David Fincher is probably Hollywood’s most high-brow mercenary. A new Fincher movie is exciting because regardless of the script-work, we’re always going to get some highly beautiful aesthetic work on all fronts. Unfortunately, Fincher’s last two projects before Gone Girl were disappointing because of the material he chose. The Girl With The Dragon Tattoo and The Social Network are succesful movies, but they felt weak and overeliant on Fincher’s aesthetic work to carry out stories that most of the time felt generic and whenever they veered out of generic territory, they went into outright insulting and bizarre territory. This is especially jarring in the light of the fact that Zodiac proved to be a highlight in Fincher’s career.
So, when Gone Girl was released, I was apprehensive. On the one hand, this was another adaptation, not unlike Girl With The Dragon Tattoo, and I had serious issues with the book in terms of its characterization of its two main leads, which by the end of the book felt less like people and more like plot devices in constant contradiction. On the other hand, Gillian Flynn’s structure really fit the flights of narrative fancy that distinguished Fight Club and Se7en from the pack. And it’s important to remember that Fight Club was also a barely-above average book before Fincher turned it into a turn-of-the-millenium grenade of a cult film.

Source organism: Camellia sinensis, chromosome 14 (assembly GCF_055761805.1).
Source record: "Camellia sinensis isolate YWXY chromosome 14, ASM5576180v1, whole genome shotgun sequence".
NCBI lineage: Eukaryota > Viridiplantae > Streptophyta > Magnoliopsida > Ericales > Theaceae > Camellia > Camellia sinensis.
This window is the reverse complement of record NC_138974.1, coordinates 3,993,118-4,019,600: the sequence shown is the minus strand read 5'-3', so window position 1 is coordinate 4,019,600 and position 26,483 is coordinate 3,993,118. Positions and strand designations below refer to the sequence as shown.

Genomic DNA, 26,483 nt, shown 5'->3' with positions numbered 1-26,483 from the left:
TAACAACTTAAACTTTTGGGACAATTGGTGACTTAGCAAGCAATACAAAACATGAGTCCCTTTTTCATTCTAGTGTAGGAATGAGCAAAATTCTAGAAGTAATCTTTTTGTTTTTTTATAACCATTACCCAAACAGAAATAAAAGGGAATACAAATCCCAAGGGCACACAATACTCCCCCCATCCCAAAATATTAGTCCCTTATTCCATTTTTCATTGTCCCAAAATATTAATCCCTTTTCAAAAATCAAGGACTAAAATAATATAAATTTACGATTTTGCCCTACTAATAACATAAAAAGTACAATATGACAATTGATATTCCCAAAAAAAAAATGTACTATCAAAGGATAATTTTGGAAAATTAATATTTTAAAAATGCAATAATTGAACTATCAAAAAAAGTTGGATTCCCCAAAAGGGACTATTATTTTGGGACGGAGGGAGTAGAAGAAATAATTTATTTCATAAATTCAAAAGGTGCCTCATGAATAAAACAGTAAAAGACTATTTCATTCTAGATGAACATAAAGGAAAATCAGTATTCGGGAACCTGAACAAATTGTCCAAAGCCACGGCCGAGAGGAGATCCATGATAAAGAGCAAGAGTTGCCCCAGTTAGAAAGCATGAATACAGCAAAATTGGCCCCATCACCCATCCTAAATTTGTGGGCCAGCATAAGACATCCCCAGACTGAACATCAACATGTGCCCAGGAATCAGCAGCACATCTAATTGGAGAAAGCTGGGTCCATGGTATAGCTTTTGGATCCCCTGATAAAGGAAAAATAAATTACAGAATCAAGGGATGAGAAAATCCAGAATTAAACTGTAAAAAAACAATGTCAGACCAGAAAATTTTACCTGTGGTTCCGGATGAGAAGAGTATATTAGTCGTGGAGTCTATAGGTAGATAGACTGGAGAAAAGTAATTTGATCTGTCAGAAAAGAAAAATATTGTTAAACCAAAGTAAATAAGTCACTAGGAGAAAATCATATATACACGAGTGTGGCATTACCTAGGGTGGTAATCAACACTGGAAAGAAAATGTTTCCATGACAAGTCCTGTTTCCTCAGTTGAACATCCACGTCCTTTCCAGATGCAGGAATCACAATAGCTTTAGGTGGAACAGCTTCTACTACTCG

And then we had the final product. Gone Girl is probably the strongest Fincher release in a career filled with modern thriller classics and it’s all due to the fact that when it comes to Gillian Flynn’s script, Fincher understands that while her characters could be strong and compelling in the page, they do not come across as humans unless someone imbues them with life. Cue Ben Affleck and Rosamund Pike, taking both roles and turning them from simulacra into living, breathing individuals. Pike, in particular, is a complete stand-out as Amy Dunne, switching from kind and sweet to conniving and menacing in the blink of an eye, she’s the ultimate femme fatale, taking her cue from the Lauren Bacalls and Veronica Lakes of old Hollywood and then ultimately giving them the chance to redeem themselves outside of the narcissist and misogynist narratives that defined them and blossom as the forces of nature they were meant to be.
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